It’s a term used often in the autoimmune community, brain fog. But what is it? According to Dr. Lawrence Wilson: “Brain fog may be described as feelings of mental confusion or lack of mental clarity.  It is called brain fog because it can feel like a cloud that reduces your ability to think clearly.  It can cause a person to become forgetful, detached and often discouraged and depressed.  It usually is present most of the time, meaning it does not come and go, although it may become better or worse depending on what a person eats, or one’s state of rest and hydration.”

Ok, so let’s recap. Brain fog = forgetfulness and reduced ability to think clearly. I’d like to state for the record that I’m a mother of three. Some days I don’t know my ass from my elbow. I can’t keep track of who has what activity or appointment, let alone things I need to do for my clients.

I tried to think about it as a whole and figure out whether it’s just something that comes with age and being overwhelmed with my own To-Do List. I think I’d have to admit that my crazy schedule certainly plays a part in my personal brain fog. The difference for me is noticeable when I am in the middle of a rheumatoid arthritis or fibromyalgia flare.

During a flare exhaustion is just as difficult a symptom as the pain. With the exhaustion definitely comes brain fog. I do lose the ability to think clearly and organize things when my body is hurting and I’m exhausted.

So, based on this, I’m going with I’m not THAT old, and despite my crazy life, I do also have the symptom of brain fog, especially during a flare. I suppose that my insomnia also factors into the mix. It’s hard to think straight when you haven’t had any sleep.

I think what bugs me is brain fog is one more thing that is subjective and can cause the rolling of eyes. Even at the beginning of this blog, I was going through the possibilities in my own life that could be causing brain fog–aside from my autoimmune issues.

  • Crazy, hectic schedule
  • Kids
  • Job stress
  • Lack of sleep

What parent doesn’t have most, if not all of those things? It’s easy to shrug off this symptom because it’s not tangible like a certain area of pain. I hate symptoms like that because they add to the stigma that goes along with some autoimmune diseases.

Heck, I’ve heard fibromyalgia is what they diagnose when nothing else is wrong with you and there is no real reason for what you’re feeling. I’ve heard chronic fatigue syndrome is for tired soccer moms that have run out of steam. I’m sure if you’re reading this blog and you have an autoimmune disease like CFS or fibro, you’ve heard things like this.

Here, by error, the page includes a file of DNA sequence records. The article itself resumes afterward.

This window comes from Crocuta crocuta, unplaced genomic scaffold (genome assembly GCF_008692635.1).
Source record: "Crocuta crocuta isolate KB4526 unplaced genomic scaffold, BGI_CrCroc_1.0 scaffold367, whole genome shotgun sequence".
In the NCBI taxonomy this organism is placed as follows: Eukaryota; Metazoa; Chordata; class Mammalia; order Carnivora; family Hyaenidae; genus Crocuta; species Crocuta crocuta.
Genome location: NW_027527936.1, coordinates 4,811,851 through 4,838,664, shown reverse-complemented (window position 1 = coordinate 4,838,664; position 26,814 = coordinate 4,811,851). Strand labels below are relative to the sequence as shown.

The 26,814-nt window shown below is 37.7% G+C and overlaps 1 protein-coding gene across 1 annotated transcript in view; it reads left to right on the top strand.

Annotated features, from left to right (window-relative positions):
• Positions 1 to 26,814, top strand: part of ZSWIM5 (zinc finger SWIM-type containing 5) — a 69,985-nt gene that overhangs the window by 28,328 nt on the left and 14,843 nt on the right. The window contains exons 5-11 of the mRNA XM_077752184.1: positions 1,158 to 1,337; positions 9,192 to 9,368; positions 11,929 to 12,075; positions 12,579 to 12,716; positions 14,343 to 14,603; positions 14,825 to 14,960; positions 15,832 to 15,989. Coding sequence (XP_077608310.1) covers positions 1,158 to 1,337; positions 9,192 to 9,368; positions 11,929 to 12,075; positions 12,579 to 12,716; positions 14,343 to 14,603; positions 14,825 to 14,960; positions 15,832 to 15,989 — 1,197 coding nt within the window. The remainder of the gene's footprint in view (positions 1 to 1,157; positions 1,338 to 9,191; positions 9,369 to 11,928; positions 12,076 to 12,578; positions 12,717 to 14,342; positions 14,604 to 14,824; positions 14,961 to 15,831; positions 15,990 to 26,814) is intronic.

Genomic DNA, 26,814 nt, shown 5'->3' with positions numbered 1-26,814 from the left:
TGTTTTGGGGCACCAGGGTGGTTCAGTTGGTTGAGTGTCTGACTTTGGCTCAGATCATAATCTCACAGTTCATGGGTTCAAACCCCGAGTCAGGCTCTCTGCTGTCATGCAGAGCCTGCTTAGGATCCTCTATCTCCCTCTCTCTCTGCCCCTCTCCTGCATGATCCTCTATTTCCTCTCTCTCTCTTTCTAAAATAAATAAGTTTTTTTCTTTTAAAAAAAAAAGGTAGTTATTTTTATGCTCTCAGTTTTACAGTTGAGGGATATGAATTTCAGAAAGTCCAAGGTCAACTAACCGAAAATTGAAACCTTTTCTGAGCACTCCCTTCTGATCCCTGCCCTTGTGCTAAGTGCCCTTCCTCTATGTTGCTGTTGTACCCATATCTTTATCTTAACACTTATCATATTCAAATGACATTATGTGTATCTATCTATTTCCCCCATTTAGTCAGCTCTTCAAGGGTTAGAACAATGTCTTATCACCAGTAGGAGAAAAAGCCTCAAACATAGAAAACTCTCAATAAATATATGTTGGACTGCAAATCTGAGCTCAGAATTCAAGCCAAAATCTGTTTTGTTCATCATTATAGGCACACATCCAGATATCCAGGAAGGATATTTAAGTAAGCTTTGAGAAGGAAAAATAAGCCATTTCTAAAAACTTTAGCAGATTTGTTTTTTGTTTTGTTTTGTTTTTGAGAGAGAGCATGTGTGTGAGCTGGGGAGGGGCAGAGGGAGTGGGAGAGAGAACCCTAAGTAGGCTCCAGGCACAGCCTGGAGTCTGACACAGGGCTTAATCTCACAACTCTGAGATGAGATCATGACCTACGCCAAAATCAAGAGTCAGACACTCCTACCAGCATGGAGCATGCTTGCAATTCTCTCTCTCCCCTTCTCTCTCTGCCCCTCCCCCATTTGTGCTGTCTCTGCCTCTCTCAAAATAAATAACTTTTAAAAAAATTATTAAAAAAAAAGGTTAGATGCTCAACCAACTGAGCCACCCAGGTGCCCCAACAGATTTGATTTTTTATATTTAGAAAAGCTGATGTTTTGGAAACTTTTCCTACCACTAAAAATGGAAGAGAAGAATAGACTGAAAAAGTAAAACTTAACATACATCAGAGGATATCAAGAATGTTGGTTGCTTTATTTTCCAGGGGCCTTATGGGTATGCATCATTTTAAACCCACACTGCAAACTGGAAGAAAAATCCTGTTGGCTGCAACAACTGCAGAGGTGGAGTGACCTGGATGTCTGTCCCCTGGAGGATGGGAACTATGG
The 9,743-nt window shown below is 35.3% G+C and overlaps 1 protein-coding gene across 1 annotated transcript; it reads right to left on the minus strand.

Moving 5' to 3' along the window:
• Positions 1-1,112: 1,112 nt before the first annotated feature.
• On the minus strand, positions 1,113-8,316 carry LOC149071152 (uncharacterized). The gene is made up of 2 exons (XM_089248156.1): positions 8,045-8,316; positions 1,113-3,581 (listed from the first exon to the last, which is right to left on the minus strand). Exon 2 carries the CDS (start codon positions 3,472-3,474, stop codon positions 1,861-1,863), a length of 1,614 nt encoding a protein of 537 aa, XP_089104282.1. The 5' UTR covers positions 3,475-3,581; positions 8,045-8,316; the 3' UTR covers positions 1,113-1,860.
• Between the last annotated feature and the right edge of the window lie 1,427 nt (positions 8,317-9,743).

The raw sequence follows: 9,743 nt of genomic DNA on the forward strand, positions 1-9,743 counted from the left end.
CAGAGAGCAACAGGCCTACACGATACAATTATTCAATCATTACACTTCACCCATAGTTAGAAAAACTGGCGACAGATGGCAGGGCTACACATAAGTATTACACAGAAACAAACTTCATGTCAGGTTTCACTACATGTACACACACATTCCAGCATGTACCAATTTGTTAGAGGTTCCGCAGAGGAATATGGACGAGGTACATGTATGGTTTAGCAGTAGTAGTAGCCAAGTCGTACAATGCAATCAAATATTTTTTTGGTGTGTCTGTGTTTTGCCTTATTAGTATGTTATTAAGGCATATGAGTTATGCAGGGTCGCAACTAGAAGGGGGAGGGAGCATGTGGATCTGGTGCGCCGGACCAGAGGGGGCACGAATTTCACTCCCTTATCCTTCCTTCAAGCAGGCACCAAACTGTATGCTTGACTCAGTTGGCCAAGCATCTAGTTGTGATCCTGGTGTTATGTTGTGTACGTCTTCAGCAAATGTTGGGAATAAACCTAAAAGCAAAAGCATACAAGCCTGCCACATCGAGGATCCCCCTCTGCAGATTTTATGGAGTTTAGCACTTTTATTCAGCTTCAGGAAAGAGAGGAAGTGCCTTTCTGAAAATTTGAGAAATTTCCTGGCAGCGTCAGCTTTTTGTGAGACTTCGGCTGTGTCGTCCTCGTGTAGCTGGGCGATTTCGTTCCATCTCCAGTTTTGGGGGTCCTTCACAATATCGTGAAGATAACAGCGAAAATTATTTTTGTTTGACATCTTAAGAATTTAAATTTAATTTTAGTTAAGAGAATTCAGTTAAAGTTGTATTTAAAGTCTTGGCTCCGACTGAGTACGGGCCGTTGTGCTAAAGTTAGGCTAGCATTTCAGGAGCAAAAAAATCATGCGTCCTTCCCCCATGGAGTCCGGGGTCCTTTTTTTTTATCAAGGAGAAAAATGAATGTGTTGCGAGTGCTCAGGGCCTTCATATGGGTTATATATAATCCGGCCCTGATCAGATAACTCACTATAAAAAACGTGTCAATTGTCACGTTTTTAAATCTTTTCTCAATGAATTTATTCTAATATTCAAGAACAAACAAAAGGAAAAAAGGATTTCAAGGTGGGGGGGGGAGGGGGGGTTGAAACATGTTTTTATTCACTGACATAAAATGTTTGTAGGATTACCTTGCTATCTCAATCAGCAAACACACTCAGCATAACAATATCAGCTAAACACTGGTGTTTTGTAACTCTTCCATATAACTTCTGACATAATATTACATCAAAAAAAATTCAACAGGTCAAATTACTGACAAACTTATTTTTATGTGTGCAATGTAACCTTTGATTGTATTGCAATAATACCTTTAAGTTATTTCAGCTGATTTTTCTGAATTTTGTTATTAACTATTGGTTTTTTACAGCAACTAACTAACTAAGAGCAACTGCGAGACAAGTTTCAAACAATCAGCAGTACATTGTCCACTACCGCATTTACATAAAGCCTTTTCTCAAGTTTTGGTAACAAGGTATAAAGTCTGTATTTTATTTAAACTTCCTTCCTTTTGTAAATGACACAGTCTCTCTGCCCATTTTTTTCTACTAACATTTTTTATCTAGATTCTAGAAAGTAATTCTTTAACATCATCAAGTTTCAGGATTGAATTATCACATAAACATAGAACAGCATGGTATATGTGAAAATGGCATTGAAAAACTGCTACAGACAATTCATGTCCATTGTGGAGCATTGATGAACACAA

It all goes back to the beginning — it’s all in your head! Well, it’s not. And along with the pain and exhaustion, there IS such thing as brain fog. You heard it here, and I’m standing by it.

Leaky Gut–One More Thing to Worry About


You have to be living under a rock if you haven’t heard mention of Leaky Gut in the last few weeks. Dr. Oz has done several segments on it, and it’s being linked to autoimmune diseases. So let’s go over what we know. Like many autoimmune issues and chronic pain, leaky gut, which is also called increased intestinal permeability, can be difficult to diagnose.

First, there is no specific test to determine if someone has leaky gut. It has a wide range of symptoms and can present itself different in each person. Because of this, as with fibromyalgia and chronic fatigue syndrome, there’s a fair amount of skepticism in the medical community about the legitimacy of leaky gut. But with Dr. Oz talking about it all the time and the term being thrown around in autoimmune forums and communities, it’s getting more and more attention.

Okay, But What the Hell Is It?

The lining of our digestive system acts like a net with tiny holes that only allow through certain substances that are very small. It also keeps out substances that it deems undesirable. When a person has leaky  gut, this net becomes damaged, resulting in bigger holes that allow more things to pass through that ordinarily couldn’t.

When this happens, bacteria and viruses, as well as undigested food can leak from inside your intestines into the blood stream. That grossness can trigger your immune system to react. This is where it can affect those of us in the autoimmune community. The end result is inflammation in various parts of your body, causing a wide variety of symptoms like bloating, cramps, fatigue, food sensitivities, flushing, achy joints, headache and rashes. Any of those sound familiar?